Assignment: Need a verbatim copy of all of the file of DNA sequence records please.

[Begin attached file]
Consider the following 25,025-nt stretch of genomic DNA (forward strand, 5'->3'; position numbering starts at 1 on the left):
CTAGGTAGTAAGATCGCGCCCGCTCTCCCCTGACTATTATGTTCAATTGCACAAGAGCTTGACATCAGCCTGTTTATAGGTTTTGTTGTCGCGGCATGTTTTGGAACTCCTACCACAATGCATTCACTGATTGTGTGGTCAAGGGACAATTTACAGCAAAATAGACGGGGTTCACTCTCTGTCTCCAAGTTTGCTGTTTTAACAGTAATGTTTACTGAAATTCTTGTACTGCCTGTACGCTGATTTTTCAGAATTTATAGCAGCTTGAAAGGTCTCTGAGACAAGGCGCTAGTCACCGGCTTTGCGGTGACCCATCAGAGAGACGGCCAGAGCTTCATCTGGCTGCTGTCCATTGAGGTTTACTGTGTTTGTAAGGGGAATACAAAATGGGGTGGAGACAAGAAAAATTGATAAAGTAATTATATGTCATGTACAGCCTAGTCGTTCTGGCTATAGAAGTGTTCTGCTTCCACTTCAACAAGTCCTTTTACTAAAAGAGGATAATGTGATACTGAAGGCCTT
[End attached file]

Consider the following 25,025-nt stretch of genomic DNA (forward strand, 5'->3'; position numbering starts at 1 on the left):
CTAGGTAGTAAGATCGCGCCCGCTCTCCCCTGACTATTATGTTCAATTGCACAAGAGCTTGACATCAGCCTGTTTATAGGTTTTGTTGTCGCGGCATGTTTTGGAACTCCTACCACAATGCATTCACTGATTGTGTGGTCAAGGGACAATTTACAGCAAAATAGACGGGGTTCACTCTCTGTCTCCAAGTTTGCTGTTTTAACAGTAATGTTTACTGAAATTCTTGTACTGCCTGTACGCTGATTTTTCAGAATTTATAGCAGCTTGAAAGGTCTCTGAGACAAGGCGCTAGTCACCGGCTTTGCGGTGACCCATCAGAGAGACGGCCAGAGCTTCATCTGGCTGCTGTCCATTGAGGTTTACTGTGTTTGTAAGGGGAATACAAAATGGGGTGGAGACAAGAAAAATTGATAAAGTAATTATATGTCATGTACAGCCTAGTCGTTCTGGCTATAGAAGTGTTCTGCTTCCACTTCAACAAGTCCTTTTACTAAAAGAGGATAATGTGATACTGAAGGCCTT